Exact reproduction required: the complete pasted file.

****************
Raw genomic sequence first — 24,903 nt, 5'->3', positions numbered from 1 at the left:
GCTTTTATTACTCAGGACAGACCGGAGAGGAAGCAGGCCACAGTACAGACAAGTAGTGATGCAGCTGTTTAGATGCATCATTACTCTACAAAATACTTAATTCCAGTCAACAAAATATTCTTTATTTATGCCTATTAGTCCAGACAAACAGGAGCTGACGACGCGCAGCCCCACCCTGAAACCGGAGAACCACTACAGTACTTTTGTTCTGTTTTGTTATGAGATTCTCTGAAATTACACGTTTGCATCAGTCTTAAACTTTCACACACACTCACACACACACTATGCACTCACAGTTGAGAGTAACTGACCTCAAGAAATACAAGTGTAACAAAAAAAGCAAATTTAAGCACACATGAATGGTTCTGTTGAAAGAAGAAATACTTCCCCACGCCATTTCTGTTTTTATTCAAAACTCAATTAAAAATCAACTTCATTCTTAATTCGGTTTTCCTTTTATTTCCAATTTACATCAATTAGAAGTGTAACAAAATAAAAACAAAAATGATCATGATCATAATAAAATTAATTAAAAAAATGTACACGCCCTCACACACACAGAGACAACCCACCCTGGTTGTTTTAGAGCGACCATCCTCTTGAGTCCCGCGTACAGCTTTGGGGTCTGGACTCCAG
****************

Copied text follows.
Raw genomic sequence first — 24,903 nt, 5'->3', positions numbered from 1 at the left:
GCTTTTATTACTCAGGACAGACCGGAGAGGAAGCAGGCCACAGTACAGACAAGTAGTGATGCAGCTGTTTAGATGCATCATTACTCTACAAAATACTTAATTCCAGTCAACAAAATATTCTTTATTTATGCCTATTAGTCCAGACAAACAGGAGCTGACGACGCGCAGCCCCACCCTGAAACCGGAGAACCACTACAGTACTTTTGTTCTGTTTTGTTATGAGATTCTCTGAAATTACACGTTTGCATCAGTCTTAAACTTTCACACACACTCACACACACACTATGCACTCACAGTTGAGAGTAACTGACCTCAAGAAATACAAGTGTAACAAAAAAAGCAAATTTAAGCACACATGAATGGTTCTGTTGAAAGAAGAAATACTTCCCCACGCCATTTCTGTTTTTATTCAAAACTCAATTAAAAATCAACTTCATTCTTAATTCGGTTTTCCTTTTATTTCCAATTTACATCAATTAGAAGTGTAACAAAATAAAAACAAAAATGATCATGATCATAATAAAATTAATTAAAAAAATGTACACGCCCTCACACACACAGAGACAACCCACCCTGGTTGTTTTAGAGCGACCATCCTCTTGAGTCCCGCGTACAGCTTTGGGGTCTGGACTCCAG